Very good falling to a few kilometres in snow and a kilometre or less in heavier snow. Visibility just a few hundred metres in any low level freezing fog patches.
Gusts around 50mph expected over ridges and summits during the evening. With sub-zero temperatures at all but the lowest levels a significant chill effect is expected
Fell Top Assessor's report Monday 11 December. Location: Helvellyn summit at 13:00. Full report: Ground conditions have remained fairly similar since Friday; the exception being the amount of ice below 300m as snow thaws during the day and freezes hard overnight. On popular routes, as walkers divert to avoid this ice a wider band of ice is often created making conditions treacherous - especially in descent. Walking poles to aid stability can help. Aside from the ice, there is little significant snow below 300m. Above 300m, the average snow depth rises with height although actual coverage varies considerably from virtually nothing on windswept areas, such as large parts of the summit plateau, to drifts of 60cm above 900m on sheltered SE to E facing aspects. Such depth, though, is definitely the exception with drifts in sheltered spots and hollows of anything between 5cm and 15cm being more commonplace. The snowpack is very soft, apart from where it has been compacted on popular routes making conditions challenging. Full winter clothing and footwear (including extra layers and waterproofs that can double as windproofs) are essential for anyone venturing out onto the high fells as are the usual torch, map & compass and the ability to use them. For those attempting, or traversing, steep routes above the snowline, an ice axe and crampons are strongly recommended in case ice is encountered. Although the snowpack is mostly soft, there were isolated patches of harder snow on the exit to Striding Edge today as well as some older patches of hard snow under younger, softer layers with the 2 layers not having bonded. Climbers, owing to the extremely soft nature of the snowpack, the gullies are not in condition and potential damage to fragile alpine plants could be done if you undertake them. Temperature: minus 4.8 C Maximum wind speed 21.0 mph Wind chill: minus 13.6 C Average wind speed: 12.5 mph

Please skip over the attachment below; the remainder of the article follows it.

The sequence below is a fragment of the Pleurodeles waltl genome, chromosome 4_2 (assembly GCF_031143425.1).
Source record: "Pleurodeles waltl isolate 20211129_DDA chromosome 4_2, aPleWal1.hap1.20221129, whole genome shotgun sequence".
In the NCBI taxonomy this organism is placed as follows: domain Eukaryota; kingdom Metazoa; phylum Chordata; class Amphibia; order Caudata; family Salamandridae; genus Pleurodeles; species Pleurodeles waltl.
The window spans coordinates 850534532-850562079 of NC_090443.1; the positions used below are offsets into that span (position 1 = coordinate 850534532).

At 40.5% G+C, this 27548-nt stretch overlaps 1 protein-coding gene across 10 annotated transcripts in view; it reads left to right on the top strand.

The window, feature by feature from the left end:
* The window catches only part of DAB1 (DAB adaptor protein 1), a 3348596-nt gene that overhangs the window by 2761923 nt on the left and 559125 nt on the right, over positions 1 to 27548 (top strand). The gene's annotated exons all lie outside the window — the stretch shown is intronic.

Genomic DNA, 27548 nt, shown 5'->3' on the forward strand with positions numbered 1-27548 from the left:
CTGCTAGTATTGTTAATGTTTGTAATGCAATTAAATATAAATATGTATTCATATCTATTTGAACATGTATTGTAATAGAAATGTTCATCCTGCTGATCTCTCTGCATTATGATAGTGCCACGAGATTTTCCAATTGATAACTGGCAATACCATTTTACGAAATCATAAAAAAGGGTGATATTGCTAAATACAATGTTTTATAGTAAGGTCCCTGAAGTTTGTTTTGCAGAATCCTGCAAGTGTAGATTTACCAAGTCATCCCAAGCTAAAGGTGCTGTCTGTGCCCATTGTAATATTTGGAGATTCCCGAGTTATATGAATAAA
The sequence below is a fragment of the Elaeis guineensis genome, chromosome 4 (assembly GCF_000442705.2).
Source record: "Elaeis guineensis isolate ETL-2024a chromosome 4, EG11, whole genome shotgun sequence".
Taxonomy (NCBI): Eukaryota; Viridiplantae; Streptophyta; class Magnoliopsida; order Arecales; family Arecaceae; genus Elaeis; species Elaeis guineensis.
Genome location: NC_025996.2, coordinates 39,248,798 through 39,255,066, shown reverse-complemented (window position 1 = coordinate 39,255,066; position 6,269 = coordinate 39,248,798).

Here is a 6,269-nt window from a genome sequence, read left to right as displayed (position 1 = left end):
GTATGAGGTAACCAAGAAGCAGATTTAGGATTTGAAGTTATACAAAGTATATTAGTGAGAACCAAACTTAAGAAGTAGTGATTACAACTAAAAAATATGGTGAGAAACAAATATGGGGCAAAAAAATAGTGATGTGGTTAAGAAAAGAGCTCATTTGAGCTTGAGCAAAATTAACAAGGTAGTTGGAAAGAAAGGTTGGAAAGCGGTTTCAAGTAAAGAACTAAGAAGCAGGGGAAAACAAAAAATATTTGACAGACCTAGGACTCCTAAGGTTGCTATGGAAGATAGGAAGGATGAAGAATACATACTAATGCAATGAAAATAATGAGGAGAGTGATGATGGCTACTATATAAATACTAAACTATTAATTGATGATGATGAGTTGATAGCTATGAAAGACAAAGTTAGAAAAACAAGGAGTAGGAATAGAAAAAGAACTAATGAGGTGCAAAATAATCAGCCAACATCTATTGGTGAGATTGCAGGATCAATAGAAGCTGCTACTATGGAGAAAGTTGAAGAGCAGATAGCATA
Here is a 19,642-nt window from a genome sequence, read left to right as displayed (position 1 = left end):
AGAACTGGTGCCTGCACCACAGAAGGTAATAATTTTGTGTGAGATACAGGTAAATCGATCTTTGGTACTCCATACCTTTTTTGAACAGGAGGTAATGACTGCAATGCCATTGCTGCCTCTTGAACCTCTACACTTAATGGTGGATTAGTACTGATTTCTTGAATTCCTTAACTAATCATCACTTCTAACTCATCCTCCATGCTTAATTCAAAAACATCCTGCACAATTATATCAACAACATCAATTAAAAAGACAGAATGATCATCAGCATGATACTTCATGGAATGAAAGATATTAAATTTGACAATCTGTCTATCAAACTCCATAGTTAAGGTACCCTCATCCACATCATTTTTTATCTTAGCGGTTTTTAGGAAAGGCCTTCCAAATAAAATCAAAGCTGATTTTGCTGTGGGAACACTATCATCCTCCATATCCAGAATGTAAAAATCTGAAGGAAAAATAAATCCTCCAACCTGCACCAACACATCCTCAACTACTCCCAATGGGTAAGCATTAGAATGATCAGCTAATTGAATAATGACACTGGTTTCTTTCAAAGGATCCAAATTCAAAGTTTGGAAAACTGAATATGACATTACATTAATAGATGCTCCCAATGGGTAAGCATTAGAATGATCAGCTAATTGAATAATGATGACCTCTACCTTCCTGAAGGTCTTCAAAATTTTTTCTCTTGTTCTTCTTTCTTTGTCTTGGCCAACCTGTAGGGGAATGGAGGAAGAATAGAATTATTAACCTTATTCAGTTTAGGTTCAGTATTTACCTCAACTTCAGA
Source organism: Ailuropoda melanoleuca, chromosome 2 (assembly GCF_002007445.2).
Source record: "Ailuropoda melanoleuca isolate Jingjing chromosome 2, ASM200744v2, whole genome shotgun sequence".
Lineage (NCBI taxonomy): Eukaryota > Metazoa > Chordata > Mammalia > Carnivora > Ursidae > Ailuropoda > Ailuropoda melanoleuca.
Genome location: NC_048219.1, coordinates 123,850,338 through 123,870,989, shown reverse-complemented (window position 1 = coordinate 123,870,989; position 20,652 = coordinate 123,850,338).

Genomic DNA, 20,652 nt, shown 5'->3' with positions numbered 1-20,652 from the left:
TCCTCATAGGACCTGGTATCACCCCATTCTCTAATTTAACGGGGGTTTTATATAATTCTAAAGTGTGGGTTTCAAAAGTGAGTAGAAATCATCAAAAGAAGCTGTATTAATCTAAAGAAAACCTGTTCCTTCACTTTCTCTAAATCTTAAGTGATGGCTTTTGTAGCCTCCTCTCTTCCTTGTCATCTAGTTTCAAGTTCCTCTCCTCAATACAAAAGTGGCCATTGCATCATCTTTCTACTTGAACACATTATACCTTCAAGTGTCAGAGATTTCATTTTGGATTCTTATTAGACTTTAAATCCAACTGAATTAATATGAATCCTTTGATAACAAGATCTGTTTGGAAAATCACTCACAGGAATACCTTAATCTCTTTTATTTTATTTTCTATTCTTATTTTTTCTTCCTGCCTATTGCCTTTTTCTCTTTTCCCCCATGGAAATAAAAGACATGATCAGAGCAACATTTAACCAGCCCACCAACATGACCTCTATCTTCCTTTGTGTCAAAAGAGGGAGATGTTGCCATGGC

A mostly cloudy morning outbreaks of rain and summit snow. Becoming brighter and drier in the afternoon but snow showers spreading east through the evening.
Southwesterly winds around 20-25mph, gusts around 40mph veering more westerly and increasing 30-35mph, with gusts 50mph over ridges and summits around the middle of the day. Winds then ease through the later afternoon and evening.
Little chance through the morning with periods or persistent cloud above about 450m, especially across southern and western fells. Chances improve to around 70% during the afternoon with occasional cloud above about 600m, before cloud increases during the evening.
Good falling to just a few kilometres in rain and perhaps a kilometre or less in snow and evening snow showers. Drifting snow over the higher summits will also reduce visibility considerably.